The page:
The Beekeeper’s Lament

selective focus photo of honey bee perched on purple petaled flowers
Photo by Jonas Von Werne on Pexels.com

Air humid enough to make your nostril hairs recoil when you step outside. Pavement scorching hot to the point where you feel bad for your shoes. Occasional thunderstorms that don’t last long enough to cool down the baking soil. This is what I call reading weather, because there is nothing you can do other than stay away from the microwave oven that is the United States right now. But even reading my book The Beekeeper’s Lament I was reminded of the current weather when I came upon a story of North Dakota’s desert-like extremes. Conditions were severe enough to drive out many of the state’s original farmers, which once swung all the way from -51°C to 50°C in the same year.

I picked a bee on an alfalfa flower for my main photo because alfalfa honey tastes good, according to author Hannah Nordhaus and “bee guy” John Miller, who she shadowed throughout the writing of this book. I probably wouldn’t know the difference between alfalfa honey and syrup, especially because there are lackadaisical regulations limiting the watering down of pure honey. These are the delicious bits of information that I have absorbed while delving into the world of beekeeping operations.

purple flowers in bloom
Photo by Simon Matzinger on Pexels.com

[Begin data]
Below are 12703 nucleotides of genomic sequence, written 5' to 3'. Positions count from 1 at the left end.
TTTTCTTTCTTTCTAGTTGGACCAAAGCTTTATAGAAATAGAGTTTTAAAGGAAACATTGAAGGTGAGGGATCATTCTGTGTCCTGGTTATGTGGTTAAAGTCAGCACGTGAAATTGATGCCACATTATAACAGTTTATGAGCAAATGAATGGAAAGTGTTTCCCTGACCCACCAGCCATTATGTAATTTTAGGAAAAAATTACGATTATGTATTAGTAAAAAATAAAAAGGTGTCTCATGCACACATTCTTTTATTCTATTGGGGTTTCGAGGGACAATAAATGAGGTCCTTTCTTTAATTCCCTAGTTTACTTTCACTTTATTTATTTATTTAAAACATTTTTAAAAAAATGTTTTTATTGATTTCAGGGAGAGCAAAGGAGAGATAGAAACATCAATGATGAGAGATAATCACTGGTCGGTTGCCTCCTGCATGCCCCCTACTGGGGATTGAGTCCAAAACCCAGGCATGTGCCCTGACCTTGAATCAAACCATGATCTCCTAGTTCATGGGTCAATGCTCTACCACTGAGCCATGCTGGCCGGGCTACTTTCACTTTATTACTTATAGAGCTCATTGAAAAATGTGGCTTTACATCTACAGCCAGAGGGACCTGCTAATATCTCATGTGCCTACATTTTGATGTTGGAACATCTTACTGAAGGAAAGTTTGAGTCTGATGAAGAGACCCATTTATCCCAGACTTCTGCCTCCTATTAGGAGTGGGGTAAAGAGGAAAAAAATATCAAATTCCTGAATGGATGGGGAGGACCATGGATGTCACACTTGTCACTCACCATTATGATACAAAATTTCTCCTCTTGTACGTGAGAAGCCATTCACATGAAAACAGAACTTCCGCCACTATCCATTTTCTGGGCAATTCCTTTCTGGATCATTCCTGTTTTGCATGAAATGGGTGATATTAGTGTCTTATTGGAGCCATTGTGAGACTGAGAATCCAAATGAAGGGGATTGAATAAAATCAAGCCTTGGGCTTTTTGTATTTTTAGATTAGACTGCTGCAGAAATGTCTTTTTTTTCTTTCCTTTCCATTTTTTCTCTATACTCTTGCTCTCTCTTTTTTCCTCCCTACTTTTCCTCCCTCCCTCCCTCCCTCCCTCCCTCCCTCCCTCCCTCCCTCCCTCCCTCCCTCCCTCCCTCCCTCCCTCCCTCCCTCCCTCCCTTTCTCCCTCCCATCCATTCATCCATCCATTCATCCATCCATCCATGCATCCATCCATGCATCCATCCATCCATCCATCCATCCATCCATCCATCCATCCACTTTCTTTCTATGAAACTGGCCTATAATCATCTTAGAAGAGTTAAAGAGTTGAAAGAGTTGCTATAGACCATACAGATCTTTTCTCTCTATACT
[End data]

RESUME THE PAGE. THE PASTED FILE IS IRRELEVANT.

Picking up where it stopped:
I love the way that the author interweaves everyday issues of beekeeping with the scientifically advanced issues that experts are trying to solve in the United States today. Throughout the novel I kept asking myself – what is the beekeeper’s lament? Is it nosema? Colony collapse disorder? Varroa mites? Pesticides? Bee stings? A changing climate? Agricultural theft? Global competition? Gene transfer?

The list of challenges that beekeepers must overcome in order to continue doing business is never-ending. Then there are the issues that consumers face, but aren’t even aware of. Nordhaus explicates the act of honey laundering, diluted honey, and other loopholes in FDA regulation regarding honey. I learned that the honey in my cabinet probably isn’t 100% honey, and that beekeeper John Miller doesn’t even make money off of his when everything is said and done. The demand for almonds is probably the only thing keeping his business from becoming just a super expensive hobby.

bloom blooming blossom blur
Photo by Pixabay on Pexels.com

After reading about Tulip mania in Michael Pollan’s Botany of Desire, flowers seemed to me the epitome of human obsession with beauty. Aside from beauty, flowers offer a rare refuge for pollinators who struggle to find adequate food among monoculture and weedless grass lawns. Interestingly, some think the domesticated honey bees in America will persist despite all of their ailments. Rather, it is the bee species we don’t see on cereal boxes that should be the motivators of conservation efforts.

“The bees you should be concerned about are the 3,999 other bee species living in North America, most of which are solitary, stingless, ground-nesting bees you’ve never heard of. Incredible losses in native bee diversity are already happening.” – Gwen Pearson in WIRED

Regardless of whether the bee grows in a box or in the ground, the struggle for survival still exists. My call to action is thus to grow native plants in your yards, don’t use pesticides, and read good books! Bee well.

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